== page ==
Hi. I don't know much about physics but I'm very interested. This question perhaps belongs in the borderland between philosophy and physics.
What does physics/theoretical physics have to say on the nature of the first ever periodic oscillation? What exactly oscillated and against what? In what way would it have been periodic given that nothing oscillated before that?
I understand this isn't the type of question that seeks a definitive answer so I'd settle for your thoughts on the subject. Thank you very much for this service.
> the nature of the first ever periodic oscillation?
> What exactly oscillated and against what?
First thing to understand is how science works: specifically, that before anyone can say FOR CERTAIN that something happened, there must be experimental, observable evidence to support the idea. When observations to test a hypothesis are unavailable or ambiguous, we can not say what happened exactly.
For example, we know that there is (almost) infinitely more matter than anti-matter in our Universe -- this is an observed fact. However, we can't say WHY this is the case. There are various ideas on why, in the first 10^-12 of a second of our Universe, matter became dominant. However, no experiment has (as of yet) allowed us to sort out which of these hypotheses has more merit. Thus, we can't say exactly WHEN anti-matter became such a small fraction of our Universe, because we can't say WHAT caused this to happen.
Similarly, we can't say exactly when the first periodic interaction occurred in our Universe, because a lot of the early interactions are speculative at best. We CAN say, "During this time period, early in our Universe's expansion, oscillations did occur", and have a quite good observational evidence to back up that claim. However, we eventually reach a point where we are forced to say, "There MAY have been oscillations going on earlier than this point, but we can't be certain at this point."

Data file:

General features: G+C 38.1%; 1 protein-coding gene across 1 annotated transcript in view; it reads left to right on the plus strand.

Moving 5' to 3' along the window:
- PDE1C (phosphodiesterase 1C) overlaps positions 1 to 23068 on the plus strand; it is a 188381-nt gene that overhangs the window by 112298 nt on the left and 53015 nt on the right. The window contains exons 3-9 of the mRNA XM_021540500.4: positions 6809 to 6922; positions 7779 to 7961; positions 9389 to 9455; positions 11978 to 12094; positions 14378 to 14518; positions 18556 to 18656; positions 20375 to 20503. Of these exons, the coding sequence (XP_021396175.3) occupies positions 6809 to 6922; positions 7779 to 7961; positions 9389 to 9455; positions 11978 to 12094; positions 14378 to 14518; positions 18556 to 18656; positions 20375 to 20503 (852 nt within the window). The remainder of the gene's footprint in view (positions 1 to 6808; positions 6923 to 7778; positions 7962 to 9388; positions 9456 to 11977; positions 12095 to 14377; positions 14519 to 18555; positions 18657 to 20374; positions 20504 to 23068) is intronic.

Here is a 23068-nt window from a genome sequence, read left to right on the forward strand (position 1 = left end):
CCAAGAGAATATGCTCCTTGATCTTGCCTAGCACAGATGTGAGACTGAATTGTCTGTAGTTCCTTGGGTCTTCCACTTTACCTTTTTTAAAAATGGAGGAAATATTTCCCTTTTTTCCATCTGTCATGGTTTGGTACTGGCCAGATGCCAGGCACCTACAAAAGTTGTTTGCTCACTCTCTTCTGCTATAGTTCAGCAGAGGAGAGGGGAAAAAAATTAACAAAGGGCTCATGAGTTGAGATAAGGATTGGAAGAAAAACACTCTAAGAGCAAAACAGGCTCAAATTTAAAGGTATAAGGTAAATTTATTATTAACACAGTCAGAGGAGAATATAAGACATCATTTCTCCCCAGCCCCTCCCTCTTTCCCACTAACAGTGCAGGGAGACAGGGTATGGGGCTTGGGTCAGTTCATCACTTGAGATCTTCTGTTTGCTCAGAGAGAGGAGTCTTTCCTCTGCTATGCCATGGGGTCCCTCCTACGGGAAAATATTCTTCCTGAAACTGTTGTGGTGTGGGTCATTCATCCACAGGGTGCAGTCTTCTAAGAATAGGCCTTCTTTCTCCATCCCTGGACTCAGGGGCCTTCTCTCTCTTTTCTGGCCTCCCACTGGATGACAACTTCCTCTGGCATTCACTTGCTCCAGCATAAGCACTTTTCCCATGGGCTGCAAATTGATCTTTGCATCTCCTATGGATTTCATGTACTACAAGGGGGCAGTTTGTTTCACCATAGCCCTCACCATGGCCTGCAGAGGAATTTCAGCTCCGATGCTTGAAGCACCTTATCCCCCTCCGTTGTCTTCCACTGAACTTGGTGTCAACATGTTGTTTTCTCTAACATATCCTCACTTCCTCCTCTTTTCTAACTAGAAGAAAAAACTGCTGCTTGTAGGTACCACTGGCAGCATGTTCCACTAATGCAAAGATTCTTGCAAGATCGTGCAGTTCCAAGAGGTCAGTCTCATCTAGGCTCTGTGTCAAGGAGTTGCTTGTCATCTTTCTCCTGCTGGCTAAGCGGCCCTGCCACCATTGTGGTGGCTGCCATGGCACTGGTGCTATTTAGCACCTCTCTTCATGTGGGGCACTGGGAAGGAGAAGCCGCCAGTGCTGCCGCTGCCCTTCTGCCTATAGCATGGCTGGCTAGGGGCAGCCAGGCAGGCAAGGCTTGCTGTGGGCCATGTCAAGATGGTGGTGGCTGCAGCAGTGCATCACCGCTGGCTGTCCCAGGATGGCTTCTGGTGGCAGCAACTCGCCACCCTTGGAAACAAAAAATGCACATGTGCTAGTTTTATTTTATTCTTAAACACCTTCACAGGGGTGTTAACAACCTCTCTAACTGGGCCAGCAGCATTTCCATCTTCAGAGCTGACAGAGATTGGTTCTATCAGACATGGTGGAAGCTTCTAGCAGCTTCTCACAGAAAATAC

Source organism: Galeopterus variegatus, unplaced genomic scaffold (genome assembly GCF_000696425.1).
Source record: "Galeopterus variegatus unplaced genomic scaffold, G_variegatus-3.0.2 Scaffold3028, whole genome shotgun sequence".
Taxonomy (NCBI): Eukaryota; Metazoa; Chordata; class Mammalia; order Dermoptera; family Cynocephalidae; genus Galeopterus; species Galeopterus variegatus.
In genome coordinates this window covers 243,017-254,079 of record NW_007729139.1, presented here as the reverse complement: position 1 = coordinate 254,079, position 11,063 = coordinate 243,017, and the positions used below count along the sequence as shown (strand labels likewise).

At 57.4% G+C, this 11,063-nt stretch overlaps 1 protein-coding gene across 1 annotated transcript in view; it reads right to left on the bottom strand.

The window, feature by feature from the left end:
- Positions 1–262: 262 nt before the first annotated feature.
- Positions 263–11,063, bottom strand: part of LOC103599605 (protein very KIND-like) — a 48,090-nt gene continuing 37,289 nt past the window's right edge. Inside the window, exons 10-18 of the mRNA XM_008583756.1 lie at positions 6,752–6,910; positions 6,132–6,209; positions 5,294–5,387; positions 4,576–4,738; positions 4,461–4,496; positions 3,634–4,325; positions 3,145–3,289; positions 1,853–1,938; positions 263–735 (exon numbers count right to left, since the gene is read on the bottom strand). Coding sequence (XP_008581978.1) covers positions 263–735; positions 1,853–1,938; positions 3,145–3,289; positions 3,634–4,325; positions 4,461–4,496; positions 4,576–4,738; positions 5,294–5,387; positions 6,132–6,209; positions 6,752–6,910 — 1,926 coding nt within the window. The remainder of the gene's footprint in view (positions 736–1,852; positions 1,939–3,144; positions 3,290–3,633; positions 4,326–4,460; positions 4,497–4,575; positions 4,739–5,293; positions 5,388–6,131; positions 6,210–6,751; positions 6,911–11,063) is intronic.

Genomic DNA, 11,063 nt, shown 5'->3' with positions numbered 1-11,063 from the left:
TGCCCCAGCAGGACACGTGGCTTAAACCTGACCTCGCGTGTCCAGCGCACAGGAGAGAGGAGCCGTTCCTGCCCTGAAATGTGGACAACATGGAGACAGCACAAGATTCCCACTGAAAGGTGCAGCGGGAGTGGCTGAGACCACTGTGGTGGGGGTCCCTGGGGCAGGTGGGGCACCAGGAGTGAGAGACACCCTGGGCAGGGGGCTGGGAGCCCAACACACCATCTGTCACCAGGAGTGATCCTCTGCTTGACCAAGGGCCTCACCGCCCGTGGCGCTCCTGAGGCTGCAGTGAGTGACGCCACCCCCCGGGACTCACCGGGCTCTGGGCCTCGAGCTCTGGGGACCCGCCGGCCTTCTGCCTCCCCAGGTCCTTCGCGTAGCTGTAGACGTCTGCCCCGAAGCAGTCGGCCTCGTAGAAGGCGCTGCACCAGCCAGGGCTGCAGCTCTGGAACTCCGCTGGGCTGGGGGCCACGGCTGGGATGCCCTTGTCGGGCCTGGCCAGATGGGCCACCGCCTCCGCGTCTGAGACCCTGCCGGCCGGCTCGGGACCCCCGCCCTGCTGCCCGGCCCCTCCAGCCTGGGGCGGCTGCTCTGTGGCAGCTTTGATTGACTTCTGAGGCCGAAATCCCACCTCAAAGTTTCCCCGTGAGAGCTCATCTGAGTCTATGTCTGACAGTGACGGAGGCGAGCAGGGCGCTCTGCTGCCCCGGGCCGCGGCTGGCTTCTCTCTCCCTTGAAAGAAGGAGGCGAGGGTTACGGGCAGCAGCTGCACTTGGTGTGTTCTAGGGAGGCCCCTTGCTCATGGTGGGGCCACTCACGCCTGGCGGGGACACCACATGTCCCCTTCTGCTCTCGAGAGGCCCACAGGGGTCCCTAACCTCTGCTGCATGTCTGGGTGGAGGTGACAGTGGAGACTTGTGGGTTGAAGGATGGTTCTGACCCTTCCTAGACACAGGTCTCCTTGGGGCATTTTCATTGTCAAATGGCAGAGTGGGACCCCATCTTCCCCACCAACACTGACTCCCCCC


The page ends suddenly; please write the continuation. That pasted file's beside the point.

With that in mind, the earliest time that oscillations must have been occurring was during the Hadron Epoch, simply because the existence of hadrons requires that quarks have joined together under the influence of the strong force, and are thus undergoing oscillations in their color. A schematic of this change in quark color is shown in this animation
These oscillations occur at a very rapid pace, but I have not been able to find the frequency.
> In what way would it have been periodic given that nothing oscillated before that?
As I noted before, there MAY have been oscillations before this, or they may not have been. With the experimental evidence we have now, we can't say either way.
However, if oscillations of quarks within the hadrons, just formed in the first fraction of a second after the end of Inflation, were (indeed) the first oscillations, they would have started simply because of the nature of quark gluon interactions. Given a Universe that (like ours) has that kind of interactions, then the joining of quarks into hadrons will inevitably result in quark oscillations.